New Species of Frog Found in NYC

Rana he newest species of leopard frog is called. (PHOTO CREDIT: Feinberg, J.A. et al/PLoS One)
Rana he newest species of leopard frog is called. (PHOTO CREDIT: Feinberg, J.A. et al/PLoS One)

If you wanted to find a new species of frog, the rainforest seems like a better place to look than the urban jungle. However, scientists have found a new species of frog living in and around New York City.

The new species, which biologists are calling the Atlantic Coast leopard frog, was hiding in plain sight. Besides its croak, the new species is nearly indistinguishable from several other frog species living in the area. As detailed today in PLoS ONE, the researchers were able to make the identification after comparing the DNA, appearance, and croaking noises of hundreds of frogs.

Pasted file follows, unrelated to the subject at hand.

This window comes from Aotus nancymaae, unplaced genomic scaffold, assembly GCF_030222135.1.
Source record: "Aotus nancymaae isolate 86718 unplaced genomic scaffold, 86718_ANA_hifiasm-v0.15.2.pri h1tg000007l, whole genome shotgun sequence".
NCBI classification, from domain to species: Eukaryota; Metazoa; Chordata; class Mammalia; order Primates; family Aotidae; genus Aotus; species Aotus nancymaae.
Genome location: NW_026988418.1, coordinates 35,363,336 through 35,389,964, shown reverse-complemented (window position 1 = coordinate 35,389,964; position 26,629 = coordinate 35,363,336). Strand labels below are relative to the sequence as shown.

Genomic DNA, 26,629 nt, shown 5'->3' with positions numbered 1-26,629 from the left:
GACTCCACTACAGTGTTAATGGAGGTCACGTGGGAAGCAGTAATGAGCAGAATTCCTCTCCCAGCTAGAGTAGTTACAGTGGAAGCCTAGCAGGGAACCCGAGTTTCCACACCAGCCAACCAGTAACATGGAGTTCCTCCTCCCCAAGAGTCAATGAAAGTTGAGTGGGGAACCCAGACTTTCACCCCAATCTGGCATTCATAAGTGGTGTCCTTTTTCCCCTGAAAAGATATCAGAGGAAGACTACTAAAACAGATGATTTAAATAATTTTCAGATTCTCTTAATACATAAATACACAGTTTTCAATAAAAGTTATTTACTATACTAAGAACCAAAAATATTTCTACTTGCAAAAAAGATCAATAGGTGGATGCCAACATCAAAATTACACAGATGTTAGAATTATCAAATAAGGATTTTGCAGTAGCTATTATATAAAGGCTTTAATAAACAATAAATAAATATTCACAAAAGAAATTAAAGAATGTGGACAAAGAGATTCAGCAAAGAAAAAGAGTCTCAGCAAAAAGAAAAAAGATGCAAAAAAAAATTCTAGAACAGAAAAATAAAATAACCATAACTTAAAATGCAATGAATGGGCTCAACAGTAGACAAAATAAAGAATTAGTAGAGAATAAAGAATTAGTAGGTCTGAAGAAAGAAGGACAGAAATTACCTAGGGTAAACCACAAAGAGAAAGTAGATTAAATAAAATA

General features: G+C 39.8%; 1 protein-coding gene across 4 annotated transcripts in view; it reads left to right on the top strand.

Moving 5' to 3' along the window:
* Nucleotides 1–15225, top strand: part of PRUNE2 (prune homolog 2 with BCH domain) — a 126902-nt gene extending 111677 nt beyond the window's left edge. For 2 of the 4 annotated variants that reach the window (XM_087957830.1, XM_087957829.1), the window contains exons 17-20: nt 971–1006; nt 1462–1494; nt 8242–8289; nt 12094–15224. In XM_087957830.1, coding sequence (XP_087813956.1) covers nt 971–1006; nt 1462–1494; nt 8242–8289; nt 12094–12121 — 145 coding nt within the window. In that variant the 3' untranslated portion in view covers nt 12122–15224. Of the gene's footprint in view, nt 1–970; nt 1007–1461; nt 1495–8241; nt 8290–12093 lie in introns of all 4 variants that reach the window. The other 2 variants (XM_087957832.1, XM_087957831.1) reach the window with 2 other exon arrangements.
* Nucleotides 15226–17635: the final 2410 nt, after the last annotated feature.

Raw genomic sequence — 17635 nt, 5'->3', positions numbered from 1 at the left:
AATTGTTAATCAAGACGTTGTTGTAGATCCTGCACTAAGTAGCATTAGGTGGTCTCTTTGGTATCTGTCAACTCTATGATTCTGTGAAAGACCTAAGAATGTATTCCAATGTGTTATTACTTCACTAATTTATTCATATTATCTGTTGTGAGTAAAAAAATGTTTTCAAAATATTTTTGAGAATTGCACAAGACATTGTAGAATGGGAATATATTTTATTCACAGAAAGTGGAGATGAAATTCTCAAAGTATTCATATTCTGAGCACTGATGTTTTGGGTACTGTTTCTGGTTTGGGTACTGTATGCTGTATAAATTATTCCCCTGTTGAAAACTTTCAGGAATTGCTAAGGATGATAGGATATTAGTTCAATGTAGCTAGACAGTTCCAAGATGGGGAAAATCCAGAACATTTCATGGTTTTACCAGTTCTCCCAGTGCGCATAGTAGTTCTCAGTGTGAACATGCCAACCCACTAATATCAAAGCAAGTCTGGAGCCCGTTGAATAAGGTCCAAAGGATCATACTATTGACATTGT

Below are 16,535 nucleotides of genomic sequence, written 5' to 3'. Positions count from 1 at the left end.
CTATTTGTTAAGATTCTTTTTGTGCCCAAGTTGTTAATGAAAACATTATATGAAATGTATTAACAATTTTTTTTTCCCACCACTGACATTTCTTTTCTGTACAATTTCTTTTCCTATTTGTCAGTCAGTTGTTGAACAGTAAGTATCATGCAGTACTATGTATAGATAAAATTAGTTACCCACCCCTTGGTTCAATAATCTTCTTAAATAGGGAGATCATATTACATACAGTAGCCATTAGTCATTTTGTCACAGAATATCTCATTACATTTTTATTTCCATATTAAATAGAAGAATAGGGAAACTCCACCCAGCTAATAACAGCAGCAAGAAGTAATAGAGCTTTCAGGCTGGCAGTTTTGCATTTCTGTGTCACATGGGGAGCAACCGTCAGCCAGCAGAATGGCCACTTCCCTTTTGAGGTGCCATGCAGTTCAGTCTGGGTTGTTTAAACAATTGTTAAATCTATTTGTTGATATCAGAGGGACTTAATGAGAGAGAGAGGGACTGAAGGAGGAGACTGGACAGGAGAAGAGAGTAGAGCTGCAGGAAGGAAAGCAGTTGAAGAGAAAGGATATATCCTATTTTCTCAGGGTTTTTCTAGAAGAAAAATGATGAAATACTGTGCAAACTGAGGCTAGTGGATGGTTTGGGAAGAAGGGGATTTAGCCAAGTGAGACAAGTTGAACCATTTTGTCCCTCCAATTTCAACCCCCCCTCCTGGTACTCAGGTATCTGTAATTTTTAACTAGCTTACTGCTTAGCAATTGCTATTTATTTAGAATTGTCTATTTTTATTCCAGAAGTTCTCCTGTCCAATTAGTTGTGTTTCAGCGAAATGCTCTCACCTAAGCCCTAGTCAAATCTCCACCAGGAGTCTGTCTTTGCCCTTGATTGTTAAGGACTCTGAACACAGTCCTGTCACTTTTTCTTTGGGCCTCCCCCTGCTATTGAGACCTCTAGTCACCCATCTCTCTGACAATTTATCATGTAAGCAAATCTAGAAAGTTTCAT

The authors, led by Jeremy Feinberg of Rutgers University, first announced their suspicions of the new species in 2012, when they reported that familiar-looking frogs with unfamiliar croaks were hopping around the wetlands near Yankee Stadium. Although the coloration of the Atlantic Coast leopard frog is very similar to that of other leopard frogs, its distinctive croak, which sounds like a simple, repeated “chuck,” sets it apart.

Biologists have debated the number of leopard frog species for nearly 250 years, and other scientists weren’t ready to declare a new species. Most dismissed the croak as a mutation in the known Northern or Southern leopard frog species. But now, Feinberg and colleagues say they have enough evidence, in DNA differences and acoustic analyses, to justify the new species designation. In order to declare that a frog’s genome is different enough to declare a new species, the researchers found a significant collection of gene variants that were not found in any of the other species of leopard frogs. Frogs use sound to set themselves apart, so the researchers analyzed the waveform of the new species’ croak to show that it had a different pitch, structure, and rhythm than other leopard frogs.

Click here to read more.

Nick Stockton

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